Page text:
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Augmenting the current wild fire fighting methods by utilizing dry ice pellets on wild fires

could give firefighters an unprecedented edge.

PLANE AND HELICOPTER DROPS of volumes of dry ice pellets, similar to slurry and water drops from aircraft, followed by what could then be more effective water drops on 'cooled', less intense fire zones.

BLASTING DRY ICE FROM WILD FIRE TRUCKS with equipment similar to that used to "blast clean fire damaged buildings",with water fire trucks putting down any remaining fire faster when used in tandem with cold CO2 pellet sprays.

CLOUD SEEDING WITH DRY ICE (NOT silver nitrate). Many countries use cloud seeding to

combat drought, clear airborne pollution and to control when/where it will rain for better timing

around other events. Often weather reports state that "rain evaporated before it hit the

ground due to the heat" or perfect clouds roll past the fire zones, only to rain in "cooler"

areas outside the fire zones. CLOUD SEEDING (1/8 in. pellets) OF AVAILABLE CLOUDS OVER FIRE ZONES can significantly and consistently increase available water to assist in controlling the fires.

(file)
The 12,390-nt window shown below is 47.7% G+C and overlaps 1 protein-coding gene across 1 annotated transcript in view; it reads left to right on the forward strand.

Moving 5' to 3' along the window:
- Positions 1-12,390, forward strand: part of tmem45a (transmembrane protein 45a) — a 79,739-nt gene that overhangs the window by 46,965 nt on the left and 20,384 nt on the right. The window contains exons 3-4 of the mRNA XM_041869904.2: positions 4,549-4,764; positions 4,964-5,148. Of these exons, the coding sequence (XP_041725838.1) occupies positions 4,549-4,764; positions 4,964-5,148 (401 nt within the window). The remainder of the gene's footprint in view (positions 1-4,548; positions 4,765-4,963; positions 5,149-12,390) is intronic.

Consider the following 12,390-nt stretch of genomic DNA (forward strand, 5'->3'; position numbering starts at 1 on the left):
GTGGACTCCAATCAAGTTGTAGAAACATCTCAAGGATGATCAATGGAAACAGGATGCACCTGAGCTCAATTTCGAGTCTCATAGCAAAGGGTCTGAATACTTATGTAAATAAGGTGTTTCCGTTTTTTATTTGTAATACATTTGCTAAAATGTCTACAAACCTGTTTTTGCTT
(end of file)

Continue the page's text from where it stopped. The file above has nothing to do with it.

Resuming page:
This cloud seeding method (1/8 - 1/4 in. pellets) COULD ALSO BE USED TO REDUCE AMOUNT OF

DEBRIS AND EMBERS CARRIED IN FIRESTORM CLOUDS (which include super heated water) by

"raining" it back into the fire zone in the rain instead of letting it drift and drop embers elsewhere.

Dry ice is a virtually unlimited , renewable material that is immediately available, delivery is

a common event and the disbursement equipment is readily available.

Submitted by in Nov 2012

Comments (3)

  1. We all receive the idea when posted once; this idea is posted as idea #1048, #1049, and #1050.

    Since dry ice is "virtually unlimited" could you send a lot of it to New York - we could really use it. One power company stopped handing it out and the restore date is "maybe" November 10.

    On the wildfires. Slurry is used in structure protection and in creating a fire-line in extreme (unreachable) areas; I'm don't think ice-pellets would create a fire-line.
    in Nov 2012